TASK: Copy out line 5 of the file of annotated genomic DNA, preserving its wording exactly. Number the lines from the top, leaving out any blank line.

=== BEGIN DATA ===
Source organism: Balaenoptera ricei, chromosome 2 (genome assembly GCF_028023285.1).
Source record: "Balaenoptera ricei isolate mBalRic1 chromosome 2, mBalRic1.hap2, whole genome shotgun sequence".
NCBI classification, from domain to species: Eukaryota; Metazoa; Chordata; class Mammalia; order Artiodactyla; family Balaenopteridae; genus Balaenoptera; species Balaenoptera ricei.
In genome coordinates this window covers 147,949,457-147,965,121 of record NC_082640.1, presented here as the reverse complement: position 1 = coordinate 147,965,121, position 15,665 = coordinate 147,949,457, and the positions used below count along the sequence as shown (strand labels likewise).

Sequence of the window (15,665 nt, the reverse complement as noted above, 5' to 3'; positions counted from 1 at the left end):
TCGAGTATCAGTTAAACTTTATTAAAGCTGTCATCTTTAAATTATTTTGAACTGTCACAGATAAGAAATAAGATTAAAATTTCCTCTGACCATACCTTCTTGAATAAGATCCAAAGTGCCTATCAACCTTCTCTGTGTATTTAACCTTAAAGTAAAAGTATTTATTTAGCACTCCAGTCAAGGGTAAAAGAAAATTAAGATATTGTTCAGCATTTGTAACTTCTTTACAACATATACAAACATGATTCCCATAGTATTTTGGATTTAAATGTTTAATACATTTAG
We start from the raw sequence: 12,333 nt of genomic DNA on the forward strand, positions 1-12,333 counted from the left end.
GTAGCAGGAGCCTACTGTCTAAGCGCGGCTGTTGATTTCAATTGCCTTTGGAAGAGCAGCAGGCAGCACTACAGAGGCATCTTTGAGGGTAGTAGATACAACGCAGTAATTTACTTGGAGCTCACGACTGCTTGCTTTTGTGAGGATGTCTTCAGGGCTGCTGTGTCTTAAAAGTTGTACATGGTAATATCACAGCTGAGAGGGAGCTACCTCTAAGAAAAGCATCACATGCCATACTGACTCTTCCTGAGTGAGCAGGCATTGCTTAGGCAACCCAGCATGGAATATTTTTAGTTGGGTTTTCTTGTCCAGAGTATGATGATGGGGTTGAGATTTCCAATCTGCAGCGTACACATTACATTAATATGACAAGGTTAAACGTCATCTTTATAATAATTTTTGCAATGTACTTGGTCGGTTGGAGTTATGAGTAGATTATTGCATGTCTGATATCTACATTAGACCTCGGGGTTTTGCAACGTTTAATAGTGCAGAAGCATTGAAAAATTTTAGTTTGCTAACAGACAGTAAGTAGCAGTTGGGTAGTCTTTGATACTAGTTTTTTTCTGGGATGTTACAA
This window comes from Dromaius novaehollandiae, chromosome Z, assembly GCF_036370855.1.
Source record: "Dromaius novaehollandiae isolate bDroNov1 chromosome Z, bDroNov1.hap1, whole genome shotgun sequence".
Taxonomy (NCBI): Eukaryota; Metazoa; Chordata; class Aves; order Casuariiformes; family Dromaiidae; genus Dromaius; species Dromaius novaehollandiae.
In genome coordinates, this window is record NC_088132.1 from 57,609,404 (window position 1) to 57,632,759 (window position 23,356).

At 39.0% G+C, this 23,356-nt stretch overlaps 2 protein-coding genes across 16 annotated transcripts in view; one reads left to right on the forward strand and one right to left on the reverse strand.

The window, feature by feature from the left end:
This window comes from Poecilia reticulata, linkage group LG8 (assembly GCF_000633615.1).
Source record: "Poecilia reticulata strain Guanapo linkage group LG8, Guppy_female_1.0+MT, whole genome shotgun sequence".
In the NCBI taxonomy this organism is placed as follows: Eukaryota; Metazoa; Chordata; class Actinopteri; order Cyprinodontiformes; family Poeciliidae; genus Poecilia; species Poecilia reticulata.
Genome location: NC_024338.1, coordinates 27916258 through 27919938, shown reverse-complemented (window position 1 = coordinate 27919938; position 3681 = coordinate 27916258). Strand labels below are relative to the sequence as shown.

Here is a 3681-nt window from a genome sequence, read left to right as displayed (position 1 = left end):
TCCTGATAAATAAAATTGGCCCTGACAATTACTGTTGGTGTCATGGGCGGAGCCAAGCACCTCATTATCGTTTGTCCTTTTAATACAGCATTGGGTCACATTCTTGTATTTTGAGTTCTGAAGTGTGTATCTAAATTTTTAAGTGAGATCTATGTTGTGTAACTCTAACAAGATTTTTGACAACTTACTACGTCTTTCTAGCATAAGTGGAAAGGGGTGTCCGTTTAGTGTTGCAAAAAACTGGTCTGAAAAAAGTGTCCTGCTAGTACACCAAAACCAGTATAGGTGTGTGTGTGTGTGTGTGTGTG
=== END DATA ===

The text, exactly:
Sequence of the window (15,665 nt, the reverse complement as noted above, 5' to 3'; positions counted from 1 at the left end):